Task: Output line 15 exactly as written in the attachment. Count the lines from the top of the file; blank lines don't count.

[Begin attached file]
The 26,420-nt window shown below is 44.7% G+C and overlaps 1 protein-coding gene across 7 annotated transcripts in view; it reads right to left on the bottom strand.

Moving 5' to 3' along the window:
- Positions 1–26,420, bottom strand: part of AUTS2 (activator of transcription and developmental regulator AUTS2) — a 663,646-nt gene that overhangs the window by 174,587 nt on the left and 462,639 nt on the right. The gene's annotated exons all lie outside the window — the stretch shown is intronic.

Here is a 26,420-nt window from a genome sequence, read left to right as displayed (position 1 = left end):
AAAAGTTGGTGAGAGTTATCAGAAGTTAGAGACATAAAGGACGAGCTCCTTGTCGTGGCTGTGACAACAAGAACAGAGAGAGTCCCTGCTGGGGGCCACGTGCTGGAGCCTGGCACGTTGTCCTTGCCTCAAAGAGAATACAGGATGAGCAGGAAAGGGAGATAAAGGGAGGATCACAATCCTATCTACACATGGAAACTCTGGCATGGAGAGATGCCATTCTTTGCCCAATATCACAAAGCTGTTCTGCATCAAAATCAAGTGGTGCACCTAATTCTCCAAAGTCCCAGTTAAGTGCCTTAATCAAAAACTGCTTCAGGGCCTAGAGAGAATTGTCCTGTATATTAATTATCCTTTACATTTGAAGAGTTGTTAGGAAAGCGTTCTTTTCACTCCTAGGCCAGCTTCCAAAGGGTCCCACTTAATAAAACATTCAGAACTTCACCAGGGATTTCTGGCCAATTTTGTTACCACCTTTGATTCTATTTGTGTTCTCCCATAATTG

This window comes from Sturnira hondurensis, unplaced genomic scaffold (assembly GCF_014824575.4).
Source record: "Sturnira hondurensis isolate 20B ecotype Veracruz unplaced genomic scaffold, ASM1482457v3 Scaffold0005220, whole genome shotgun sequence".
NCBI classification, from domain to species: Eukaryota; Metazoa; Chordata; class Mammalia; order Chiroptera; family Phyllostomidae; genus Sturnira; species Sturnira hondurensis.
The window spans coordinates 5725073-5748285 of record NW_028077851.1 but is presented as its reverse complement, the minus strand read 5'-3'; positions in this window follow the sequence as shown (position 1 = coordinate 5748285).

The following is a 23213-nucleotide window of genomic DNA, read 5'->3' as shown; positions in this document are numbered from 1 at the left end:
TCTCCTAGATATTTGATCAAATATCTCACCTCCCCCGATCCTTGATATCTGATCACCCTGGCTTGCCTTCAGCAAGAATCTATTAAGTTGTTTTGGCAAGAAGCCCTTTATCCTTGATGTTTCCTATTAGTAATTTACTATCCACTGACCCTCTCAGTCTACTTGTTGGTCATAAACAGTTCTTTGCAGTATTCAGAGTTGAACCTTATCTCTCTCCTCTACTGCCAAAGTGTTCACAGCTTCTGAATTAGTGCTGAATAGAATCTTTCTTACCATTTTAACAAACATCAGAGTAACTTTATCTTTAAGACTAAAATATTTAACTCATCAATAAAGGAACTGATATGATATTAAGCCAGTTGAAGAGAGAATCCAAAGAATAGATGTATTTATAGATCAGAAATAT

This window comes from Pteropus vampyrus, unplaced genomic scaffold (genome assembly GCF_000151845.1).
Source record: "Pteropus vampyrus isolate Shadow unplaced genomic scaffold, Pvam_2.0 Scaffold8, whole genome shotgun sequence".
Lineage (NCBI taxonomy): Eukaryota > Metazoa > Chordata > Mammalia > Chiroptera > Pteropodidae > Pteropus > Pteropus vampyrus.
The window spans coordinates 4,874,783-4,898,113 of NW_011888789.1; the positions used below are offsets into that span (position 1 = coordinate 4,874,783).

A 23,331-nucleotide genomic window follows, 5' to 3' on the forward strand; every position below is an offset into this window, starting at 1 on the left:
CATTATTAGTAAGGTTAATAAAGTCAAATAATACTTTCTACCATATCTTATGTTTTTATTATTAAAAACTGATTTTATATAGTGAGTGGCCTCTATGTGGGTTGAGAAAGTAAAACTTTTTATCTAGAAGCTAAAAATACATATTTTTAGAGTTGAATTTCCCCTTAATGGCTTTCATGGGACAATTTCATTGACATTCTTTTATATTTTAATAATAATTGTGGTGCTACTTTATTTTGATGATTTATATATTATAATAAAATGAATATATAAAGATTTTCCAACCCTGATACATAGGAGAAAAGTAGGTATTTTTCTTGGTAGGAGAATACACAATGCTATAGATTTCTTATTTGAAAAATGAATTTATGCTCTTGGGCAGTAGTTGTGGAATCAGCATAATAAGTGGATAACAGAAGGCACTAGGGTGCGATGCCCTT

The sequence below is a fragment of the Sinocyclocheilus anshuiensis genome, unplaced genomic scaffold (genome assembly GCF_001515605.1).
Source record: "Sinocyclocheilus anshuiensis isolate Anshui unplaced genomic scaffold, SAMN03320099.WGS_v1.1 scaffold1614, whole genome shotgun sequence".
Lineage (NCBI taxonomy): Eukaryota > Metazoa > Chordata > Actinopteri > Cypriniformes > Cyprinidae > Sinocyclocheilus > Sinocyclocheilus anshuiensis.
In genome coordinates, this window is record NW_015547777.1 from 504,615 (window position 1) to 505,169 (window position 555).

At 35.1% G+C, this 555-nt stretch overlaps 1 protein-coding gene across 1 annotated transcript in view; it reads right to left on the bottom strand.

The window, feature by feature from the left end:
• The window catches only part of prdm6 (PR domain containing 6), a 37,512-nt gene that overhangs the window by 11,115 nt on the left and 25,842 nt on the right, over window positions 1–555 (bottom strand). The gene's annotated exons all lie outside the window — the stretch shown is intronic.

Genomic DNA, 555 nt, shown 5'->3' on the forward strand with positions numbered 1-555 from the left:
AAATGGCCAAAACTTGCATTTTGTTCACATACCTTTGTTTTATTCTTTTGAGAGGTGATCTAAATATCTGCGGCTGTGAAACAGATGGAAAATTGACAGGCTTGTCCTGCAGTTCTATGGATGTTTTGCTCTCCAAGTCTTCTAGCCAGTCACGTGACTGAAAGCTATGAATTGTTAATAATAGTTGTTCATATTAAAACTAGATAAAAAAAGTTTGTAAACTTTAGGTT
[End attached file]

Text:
The window spans coordinates 4,874,783-4,898,113 of NW_011888789.1; the positions used below are offsets into that span (position 1 = coordinate 4,874,783).